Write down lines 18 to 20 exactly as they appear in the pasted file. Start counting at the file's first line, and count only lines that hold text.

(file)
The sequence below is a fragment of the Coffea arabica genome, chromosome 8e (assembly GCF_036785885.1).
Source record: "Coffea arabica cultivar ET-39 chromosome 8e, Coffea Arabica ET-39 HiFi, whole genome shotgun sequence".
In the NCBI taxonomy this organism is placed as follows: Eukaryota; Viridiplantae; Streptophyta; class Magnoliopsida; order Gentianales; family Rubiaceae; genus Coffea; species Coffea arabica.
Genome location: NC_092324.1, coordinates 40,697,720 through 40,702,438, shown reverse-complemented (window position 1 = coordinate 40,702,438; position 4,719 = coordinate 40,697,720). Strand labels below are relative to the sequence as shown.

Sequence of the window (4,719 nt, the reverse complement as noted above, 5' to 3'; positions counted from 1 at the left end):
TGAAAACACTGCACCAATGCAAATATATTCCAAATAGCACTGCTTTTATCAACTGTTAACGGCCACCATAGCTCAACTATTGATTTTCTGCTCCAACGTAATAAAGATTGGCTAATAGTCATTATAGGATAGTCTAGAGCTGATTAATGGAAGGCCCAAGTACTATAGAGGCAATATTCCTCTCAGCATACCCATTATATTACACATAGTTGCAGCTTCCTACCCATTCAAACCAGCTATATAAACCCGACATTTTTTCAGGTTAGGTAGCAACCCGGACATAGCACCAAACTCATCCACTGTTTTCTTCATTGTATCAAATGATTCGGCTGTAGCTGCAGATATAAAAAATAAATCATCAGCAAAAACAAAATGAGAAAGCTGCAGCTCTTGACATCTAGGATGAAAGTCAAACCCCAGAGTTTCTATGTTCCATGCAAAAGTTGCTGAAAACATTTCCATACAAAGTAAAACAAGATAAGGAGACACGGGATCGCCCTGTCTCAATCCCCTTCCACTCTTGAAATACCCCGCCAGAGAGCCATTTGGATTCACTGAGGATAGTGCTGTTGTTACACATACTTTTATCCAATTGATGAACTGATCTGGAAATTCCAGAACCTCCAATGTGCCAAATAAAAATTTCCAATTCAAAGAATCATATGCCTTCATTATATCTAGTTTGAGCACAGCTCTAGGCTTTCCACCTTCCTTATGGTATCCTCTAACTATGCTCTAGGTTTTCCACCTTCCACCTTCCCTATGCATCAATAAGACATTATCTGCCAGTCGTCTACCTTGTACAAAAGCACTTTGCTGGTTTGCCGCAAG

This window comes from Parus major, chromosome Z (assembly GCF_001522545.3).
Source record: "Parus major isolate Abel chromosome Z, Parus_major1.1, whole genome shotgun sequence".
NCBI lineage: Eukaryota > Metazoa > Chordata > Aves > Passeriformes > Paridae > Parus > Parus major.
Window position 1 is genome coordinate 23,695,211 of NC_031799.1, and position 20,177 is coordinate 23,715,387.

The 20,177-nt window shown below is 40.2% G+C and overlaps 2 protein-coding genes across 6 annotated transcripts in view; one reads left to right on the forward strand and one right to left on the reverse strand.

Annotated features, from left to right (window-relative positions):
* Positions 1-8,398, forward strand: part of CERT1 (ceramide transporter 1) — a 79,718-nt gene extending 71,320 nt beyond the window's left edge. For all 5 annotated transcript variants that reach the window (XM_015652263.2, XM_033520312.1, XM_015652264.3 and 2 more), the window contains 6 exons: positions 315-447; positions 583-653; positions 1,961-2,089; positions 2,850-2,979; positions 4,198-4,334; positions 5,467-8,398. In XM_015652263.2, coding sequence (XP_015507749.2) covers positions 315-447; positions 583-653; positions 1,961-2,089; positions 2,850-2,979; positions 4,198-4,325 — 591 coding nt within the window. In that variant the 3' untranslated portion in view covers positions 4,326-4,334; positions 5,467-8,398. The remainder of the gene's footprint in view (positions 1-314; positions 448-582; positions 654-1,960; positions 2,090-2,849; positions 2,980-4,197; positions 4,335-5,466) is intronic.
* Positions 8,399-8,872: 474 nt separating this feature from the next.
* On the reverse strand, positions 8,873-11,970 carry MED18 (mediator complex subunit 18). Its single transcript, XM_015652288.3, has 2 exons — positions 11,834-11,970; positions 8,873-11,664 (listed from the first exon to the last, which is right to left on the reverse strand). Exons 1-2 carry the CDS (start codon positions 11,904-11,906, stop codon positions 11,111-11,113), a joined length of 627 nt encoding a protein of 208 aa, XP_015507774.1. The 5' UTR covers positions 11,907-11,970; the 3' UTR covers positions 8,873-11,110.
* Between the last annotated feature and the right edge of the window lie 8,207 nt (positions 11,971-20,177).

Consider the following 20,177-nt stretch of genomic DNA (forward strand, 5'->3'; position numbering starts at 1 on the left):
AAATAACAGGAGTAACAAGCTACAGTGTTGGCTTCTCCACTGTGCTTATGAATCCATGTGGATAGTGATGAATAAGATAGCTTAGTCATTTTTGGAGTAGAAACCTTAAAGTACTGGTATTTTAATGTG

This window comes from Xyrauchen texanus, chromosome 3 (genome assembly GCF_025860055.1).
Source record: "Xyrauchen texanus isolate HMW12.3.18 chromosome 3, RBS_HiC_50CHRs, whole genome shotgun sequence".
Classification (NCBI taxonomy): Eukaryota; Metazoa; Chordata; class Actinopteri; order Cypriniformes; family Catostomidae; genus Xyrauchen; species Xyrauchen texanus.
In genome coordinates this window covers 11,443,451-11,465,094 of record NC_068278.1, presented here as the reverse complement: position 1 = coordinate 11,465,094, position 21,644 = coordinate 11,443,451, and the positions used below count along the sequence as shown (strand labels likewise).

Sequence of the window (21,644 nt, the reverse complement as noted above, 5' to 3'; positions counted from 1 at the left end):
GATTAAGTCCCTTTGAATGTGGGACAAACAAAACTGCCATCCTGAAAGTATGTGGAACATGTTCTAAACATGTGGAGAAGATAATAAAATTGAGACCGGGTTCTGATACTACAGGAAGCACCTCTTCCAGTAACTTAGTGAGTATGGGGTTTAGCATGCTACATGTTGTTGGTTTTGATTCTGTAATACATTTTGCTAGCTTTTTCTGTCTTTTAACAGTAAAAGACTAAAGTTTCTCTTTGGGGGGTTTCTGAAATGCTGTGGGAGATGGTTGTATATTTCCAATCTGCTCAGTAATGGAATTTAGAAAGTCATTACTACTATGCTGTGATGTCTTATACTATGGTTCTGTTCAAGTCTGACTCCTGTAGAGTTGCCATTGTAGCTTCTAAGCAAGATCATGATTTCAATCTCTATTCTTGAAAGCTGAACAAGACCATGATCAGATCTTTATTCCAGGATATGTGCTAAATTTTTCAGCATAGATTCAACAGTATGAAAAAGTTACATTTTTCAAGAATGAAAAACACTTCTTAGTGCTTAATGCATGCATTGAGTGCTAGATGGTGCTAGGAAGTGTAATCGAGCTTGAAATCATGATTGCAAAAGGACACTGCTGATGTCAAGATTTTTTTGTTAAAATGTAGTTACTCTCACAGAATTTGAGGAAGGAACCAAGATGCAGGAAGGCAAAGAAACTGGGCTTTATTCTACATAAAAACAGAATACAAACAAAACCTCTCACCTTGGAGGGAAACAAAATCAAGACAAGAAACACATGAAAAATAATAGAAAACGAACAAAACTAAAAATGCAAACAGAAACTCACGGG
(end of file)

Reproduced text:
AAATAACAGGAGTAACAAGCTACAGTGTTGGCTTCTCCACTGTGCTTATGAATCCATGTGGATAGTGATGAATAAGATAGCTTAGTCATTTTTGGAGTAGAAACCTTAAAGTACTGGTATTTTAATGTG

This window comes from Xyrauchen texanus, chromosome 3 (genome assembly GCF_025860055.1).
Source record: "Xyrauchen texanus isolate HMW12.3.18 chromosome 3, RBS_HiC_50CHRs, whole genome shotgun sequence".